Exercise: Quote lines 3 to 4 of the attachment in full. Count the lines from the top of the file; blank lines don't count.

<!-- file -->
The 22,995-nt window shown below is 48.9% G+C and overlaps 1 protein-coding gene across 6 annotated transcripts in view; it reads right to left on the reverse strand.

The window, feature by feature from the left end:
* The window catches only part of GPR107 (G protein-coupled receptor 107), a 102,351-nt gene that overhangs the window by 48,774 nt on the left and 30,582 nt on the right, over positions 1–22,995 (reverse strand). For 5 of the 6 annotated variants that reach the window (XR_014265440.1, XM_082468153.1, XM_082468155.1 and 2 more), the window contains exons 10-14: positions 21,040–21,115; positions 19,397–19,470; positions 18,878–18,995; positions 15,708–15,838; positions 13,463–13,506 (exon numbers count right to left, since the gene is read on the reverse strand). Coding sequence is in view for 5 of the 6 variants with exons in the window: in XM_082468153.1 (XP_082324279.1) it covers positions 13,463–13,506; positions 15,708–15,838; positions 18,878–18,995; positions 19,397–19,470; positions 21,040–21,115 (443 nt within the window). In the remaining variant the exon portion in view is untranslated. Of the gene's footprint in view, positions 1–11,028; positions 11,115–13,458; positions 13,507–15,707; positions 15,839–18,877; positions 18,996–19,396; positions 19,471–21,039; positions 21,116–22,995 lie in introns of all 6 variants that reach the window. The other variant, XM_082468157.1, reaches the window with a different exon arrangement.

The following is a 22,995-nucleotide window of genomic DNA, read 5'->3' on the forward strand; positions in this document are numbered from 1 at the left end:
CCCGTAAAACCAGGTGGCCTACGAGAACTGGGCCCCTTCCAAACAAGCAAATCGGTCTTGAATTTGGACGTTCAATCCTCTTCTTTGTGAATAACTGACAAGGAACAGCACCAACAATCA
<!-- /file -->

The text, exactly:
* The window catches only part of GPR107 (G protein-coupled receptor 107), a 102,351-nt gene that overhangs the window by 48,774 nt on the left and 30,582 nt on the right, over positions 1–22,995 (reverse strand). For 5 of the 6 annotated variants that reach the window (XR_014265440.1, XM_082468153.1, XM_082468155.1 and 2 more), the window contains exons 10-14: positions 21,040–21,115; positions 19,397–19,470; positions 18,878–18,995; positions 15,708–15,838; positions 13,463–13,506 (exon numbers count right to left, since the gene is read on the reverse strand). Coding sequence is in view for 5 of the 6 variants with exons in the window: in XM_082468153.1 (XP_082324279.1) it covers positions 13,463–13,506; positions 15,708–15,838; positions 18,878–18,995; positions 19,397–19,470; positions 21,040–21,115 (443 nt within the window). In the remaining variant the exon portion in view is untranslated. Of the gene's footprint in view, positions 1–11,028; positions 11,115–13,458; positions 13,507–15,707; positions 15,839–18,877; positions 18,996–19,396; positions 19,471–21,039; positions 21,116–22,995 lie in introns of all 6 variants that reach the window. The other variant, XM_082468157.1, reaches the window with a different exon arrangement.

The following is a 22,995-nucleotide window of genomic DNA, read 5'->3' on the forward strand; positions in this document are numbered from 1 at the left end: